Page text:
REDDING, Conn. (AP) _ The father of a U.S. Army officer shot to death by a Soviet guard in East Germany in 1985 says it was ''very gross'' of the Pentagon to fail to tell the family that Moscow had apologized.

The Soviet Union's highest-ranking military official apologized last month during the Moscow summit for the shooting death of Maj. Arthur D. Nicholson Jr., the Pentagon announced Tuesday.

Nicholson's parents said it was the first they had heard about the apology. Nicholson's mother, Jean Nicholson, said she was pleased to hear an apology had been made, but ''we've had no word from the government at all.''

''I never thought this would happen,'' she said of the apology.

Nicholson's father, Arthur Sr., said he called his son's widow in Washington, and she said she hadn't heard of the apology.

''I'm somewhat distressed that nobody made any effort to notify us,'' he said. ''I think this is very gross.''

Nicholson said he did not want to comment on the apology itself until he heard its contents.

The apology was extended by Soviet Defense Minister Dmitri Yazov to Defense Secretary Frank C. Carlucci at a private meeting May 31, said Dan Howard, the Pentagon's chief spokesman.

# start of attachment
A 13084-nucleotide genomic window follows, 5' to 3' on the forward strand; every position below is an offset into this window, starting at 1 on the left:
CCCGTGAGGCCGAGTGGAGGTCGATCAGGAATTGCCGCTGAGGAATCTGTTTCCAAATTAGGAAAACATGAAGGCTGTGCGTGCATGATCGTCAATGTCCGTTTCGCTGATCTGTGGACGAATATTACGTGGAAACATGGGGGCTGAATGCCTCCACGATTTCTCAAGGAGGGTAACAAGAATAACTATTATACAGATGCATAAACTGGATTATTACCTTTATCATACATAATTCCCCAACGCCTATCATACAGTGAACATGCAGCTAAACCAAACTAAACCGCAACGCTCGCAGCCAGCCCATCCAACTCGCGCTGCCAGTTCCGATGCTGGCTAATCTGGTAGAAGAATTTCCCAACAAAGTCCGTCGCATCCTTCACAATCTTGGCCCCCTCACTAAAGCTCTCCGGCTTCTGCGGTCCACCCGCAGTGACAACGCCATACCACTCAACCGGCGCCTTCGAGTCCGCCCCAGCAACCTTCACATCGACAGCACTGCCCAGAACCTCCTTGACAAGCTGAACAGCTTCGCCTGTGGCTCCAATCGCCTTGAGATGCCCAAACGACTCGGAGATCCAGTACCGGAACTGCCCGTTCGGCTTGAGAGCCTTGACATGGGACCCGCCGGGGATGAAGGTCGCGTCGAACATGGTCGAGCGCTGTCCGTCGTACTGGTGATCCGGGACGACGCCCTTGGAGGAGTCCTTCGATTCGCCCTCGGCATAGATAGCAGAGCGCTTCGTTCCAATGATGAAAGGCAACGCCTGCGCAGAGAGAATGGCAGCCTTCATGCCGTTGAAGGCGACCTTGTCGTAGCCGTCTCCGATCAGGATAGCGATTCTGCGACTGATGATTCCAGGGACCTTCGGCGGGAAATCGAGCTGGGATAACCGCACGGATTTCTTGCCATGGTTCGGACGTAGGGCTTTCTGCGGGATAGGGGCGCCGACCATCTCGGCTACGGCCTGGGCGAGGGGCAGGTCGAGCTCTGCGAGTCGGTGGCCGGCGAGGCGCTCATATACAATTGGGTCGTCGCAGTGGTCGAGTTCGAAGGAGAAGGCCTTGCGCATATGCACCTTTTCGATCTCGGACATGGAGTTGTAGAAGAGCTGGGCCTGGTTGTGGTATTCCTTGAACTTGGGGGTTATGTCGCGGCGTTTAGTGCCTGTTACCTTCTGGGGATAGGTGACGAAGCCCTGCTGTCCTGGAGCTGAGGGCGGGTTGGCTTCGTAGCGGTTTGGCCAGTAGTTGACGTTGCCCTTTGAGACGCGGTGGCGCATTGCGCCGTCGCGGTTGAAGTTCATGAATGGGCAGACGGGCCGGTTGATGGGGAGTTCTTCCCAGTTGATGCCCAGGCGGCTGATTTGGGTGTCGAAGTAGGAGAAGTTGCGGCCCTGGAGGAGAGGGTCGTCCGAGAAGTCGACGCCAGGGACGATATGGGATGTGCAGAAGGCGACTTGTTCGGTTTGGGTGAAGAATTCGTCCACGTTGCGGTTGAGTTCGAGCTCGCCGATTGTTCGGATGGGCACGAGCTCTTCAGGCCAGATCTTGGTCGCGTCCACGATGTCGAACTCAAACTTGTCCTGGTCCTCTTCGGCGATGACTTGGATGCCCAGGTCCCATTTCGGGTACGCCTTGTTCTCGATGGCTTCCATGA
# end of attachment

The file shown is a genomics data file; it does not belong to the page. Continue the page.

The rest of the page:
Yazov offered no new details or explanation for the March 24, 1985, shooting, nor did he respond to previous U.S. demands for financial compensation to Nicholson's family, Howard said.

Nonetheless, ''we feel we have received the appropriate apology from the Soviets,'' the spokesman said.

In addition, Howard said, ''The two sides agreed to come up with a list of recent such incidents, violations, whatever, and to meet again to try to work out a set of ground rules.''

Howard quoted Yazov as saying: ''I express my regret over the incident and am sorry this occurred. This does not promote improved relations. Secretary Carlucci and I have agreed we will do all we can to prevent these kinds of incidents in the future.''

Howard disclosed the apology during a regular Pentagon briefing. He said he did not disclose it at the summit because no reporters asked about the matter.

Nicholson, 37, was a member of the U.S. Military Liaison Mission, allowed under a 1947 treaty to keep tabs on Soviet military activities inside East Germany.

Nicholson and a driver, Sgt. Jessie G. Schatz, were trying to observe a Soviet tank shed during a surveillance mission. According to the U.S. account, Nicholson was close to - but not in - a restricted area when a Soviet sentry suddenly opened fire without warning.

The Pentagon has charged that Schatz was prevented from going to the wounded man with his first aid kit and that the major was left to die without medical attention.

The Soviets have said Nicholson was improperly wearing a camouflaged uniform, had strayed into a restricted area and ignored shouted warnings before the sentry opened fire.